Sunday, August 23, 2009

Philippine heavy water awaits exploration


I was watching a cable television broadcast recently. Then, all of a sudden something caught my attention. A certain Mr. Martin Fleischmann, an electrochemist with the California-based SRI International, was being interviewed on the boob tube concerning his discovery of cold fusion, sometimes referred to as "low energy nuclear reaction (LENR)."

According to Wikipedia, cold fusion came to the spotlight on March 23, 1989, when two scientists--Fleischmann and Stanley Pons--stumbled on a scientific process that would produce nuclear fusion, involving electrolysis of heavy water on a palladium electrode. The real beauty of it was that it could possibly be used to produce enormous cheap energy that could fuel many industries worldwide through the use of "excess heat."

The world, especially the developing countries, are hard up on how to cope with the impacts of fluctuating oil prices in the international markets. Alone, the high costs of fuel to run industries are exacting a heavy toll on Third World's economies so that some, if not all, of the basic services are sacrificed just to keep the economy going. The bottom line is without the fuel, manufacturing and transportation activities will grind to a halt.

The world, which has addicted to oil and draining the weak economies' coffers through heavy importations, was made aware of its existence. For more than six years now, SRI International scientists are trying their best to refine cold fusion experiments in order to help countries that are heavily dependent on imported oil as a means to run their industries. Unless there are other scientists who try to question the integrity and findings of those electrochemists on the proper methods to produce excess heat from the process of cold fusion, the world will be waiting. For how long, nobody knows when cold fusion by-products will be out in the markets.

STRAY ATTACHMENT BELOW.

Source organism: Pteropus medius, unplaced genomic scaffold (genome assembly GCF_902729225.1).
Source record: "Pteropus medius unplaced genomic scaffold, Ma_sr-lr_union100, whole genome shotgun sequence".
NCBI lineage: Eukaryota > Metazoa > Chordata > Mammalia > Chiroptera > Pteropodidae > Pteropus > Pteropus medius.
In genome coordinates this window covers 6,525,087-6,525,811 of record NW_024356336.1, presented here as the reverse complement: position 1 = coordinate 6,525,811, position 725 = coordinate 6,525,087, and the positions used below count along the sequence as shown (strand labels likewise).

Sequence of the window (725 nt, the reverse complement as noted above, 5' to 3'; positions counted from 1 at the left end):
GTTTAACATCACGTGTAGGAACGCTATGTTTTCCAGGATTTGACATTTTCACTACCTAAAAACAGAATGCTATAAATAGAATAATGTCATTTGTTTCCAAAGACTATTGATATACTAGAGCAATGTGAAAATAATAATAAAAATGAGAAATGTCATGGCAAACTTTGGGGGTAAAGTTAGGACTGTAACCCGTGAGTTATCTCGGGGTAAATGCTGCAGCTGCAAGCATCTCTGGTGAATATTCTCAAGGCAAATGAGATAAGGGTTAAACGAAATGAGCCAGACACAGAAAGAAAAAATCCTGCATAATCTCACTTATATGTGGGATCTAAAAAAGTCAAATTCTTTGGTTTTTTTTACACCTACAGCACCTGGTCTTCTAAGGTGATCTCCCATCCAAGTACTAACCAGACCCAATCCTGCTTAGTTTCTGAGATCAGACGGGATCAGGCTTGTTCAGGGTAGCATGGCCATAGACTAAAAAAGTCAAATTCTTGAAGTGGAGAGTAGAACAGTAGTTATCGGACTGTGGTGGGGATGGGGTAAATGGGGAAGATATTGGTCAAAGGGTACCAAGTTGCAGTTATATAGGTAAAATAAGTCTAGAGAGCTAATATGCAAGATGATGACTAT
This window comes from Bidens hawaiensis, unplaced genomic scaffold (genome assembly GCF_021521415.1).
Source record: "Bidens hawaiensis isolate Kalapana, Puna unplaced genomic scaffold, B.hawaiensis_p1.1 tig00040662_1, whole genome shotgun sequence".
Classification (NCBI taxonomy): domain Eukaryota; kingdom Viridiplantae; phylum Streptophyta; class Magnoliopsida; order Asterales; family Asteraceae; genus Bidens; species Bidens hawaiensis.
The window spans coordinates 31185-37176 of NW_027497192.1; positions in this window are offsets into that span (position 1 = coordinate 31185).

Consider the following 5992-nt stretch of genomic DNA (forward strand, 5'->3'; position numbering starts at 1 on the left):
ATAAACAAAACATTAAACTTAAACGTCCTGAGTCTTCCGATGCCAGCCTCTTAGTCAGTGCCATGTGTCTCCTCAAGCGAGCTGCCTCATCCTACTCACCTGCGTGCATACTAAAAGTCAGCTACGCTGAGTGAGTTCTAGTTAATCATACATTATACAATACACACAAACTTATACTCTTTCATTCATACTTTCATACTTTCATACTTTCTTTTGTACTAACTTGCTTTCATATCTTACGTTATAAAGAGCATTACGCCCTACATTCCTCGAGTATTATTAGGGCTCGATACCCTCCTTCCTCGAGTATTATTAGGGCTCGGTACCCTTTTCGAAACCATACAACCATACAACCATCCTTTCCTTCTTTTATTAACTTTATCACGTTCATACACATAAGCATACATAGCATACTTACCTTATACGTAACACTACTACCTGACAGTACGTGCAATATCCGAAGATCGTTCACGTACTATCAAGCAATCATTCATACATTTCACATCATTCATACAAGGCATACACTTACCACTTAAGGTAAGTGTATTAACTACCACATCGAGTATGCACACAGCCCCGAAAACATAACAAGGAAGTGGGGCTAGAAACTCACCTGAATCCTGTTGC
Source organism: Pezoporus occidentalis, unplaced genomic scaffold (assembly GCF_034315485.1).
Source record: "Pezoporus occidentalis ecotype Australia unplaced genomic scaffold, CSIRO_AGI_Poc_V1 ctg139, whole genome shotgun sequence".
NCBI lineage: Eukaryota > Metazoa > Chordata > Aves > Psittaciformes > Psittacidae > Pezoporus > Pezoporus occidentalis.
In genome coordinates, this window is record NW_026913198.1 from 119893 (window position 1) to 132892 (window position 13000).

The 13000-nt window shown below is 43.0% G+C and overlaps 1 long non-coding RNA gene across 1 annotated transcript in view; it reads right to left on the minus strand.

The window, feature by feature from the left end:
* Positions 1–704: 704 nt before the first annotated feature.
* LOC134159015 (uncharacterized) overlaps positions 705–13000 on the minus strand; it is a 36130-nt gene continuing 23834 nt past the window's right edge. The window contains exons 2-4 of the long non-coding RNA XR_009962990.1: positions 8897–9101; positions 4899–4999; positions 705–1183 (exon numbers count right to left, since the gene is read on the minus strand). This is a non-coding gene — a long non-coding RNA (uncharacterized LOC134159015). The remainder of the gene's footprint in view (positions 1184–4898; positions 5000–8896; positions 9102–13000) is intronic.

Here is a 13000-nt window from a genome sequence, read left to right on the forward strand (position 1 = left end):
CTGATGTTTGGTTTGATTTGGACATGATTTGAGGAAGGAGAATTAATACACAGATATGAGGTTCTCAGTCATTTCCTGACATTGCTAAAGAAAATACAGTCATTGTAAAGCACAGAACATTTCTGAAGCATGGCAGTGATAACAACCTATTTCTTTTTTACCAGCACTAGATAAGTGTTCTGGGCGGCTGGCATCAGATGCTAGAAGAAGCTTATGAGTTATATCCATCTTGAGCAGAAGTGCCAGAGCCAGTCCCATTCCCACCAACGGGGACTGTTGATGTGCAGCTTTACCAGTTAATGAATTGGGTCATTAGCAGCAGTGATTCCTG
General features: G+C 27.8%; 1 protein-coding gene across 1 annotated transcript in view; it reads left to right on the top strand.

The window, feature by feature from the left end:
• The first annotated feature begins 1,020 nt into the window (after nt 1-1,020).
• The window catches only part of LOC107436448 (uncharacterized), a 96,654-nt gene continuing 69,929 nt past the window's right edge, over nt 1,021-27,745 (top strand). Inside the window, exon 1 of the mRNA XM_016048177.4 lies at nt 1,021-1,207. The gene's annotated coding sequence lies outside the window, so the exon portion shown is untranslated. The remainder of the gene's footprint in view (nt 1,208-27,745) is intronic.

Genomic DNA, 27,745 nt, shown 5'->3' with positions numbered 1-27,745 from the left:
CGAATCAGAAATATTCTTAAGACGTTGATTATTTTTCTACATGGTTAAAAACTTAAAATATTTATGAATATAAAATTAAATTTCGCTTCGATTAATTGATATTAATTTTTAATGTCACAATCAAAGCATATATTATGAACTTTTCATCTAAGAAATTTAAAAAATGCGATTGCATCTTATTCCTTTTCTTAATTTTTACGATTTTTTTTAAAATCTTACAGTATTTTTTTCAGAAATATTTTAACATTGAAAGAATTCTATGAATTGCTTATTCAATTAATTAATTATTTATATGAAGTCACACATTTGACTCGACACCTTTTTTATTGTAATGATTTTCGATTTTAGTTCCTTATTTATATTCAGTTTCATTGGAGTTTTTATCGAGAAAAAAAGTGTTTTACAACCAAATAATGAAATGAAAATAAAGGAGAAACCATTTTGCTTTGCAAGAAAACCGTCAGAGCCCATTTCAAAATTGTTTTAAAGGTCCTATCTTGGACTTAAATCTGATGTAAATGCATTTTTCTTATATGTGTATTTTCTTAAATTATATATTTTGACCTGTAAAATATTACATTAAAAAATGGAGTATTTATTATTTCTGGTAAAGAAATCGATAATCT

Let's take for granted that it will be successful, what will happen to the rich-oil producing countries? Of course, the impacts will be self-explanatory in nature. When the by-products of cold fusion are introduced in the markets, depending on how much the cost will be for the buyers of the latest technology, there will be less importation of oil because "excess heat" from the process of cold fusion is more than enough to run turbines and energize batteries to run vehicles, which could last for many years.

If I remember it right, the Philippines has been reported to have sufficient stock of deuterium, a kind of heavy water that is readily available off the coast of Surigao Deep in Mindanao. This came to light during the Marcos regime, when news broke out that the Philippines has been considered as the only country in the world to have unquantifiable deposit of "deuterium". But further explorations had been called off for unknown reasons. Although, some reports said that extracting deuterium from the Surigao Deep would cost so much resources and manpower. While some geologists claimed that any equipment that could be used to explore deuterium miles underneath the sea will break due to excessive pressure as one goes deeper.

Of course, there are other reasons why they stopped deuterium explorations in the Philippines. Economists said that if deuterium exploration in Surigao Deep is pushed through, it could be one of the richest sources of income for the Philippines, which at the present time is mired in poverty and external debts. It could also mean more money, more than enough to wipe out its billions of debts with the World Bank. But it seems nobody wants the Philippines to be more than a tiger economy in the Far East. At the moment, this is a jigsaw puzzle that keeps haunting me as I write this blog. Well, there's nothing wrong if the two electrochemists would try to visit Surigao and have a look at the site where deuterium deposits are aplenty. In fact, some foreign oil companies like Exxon and Shell may have been exploring the Philippine seas just to find the elusive "White Gold" called deuterium. As to whether they had found it and are extracting it already, nobody can tell.

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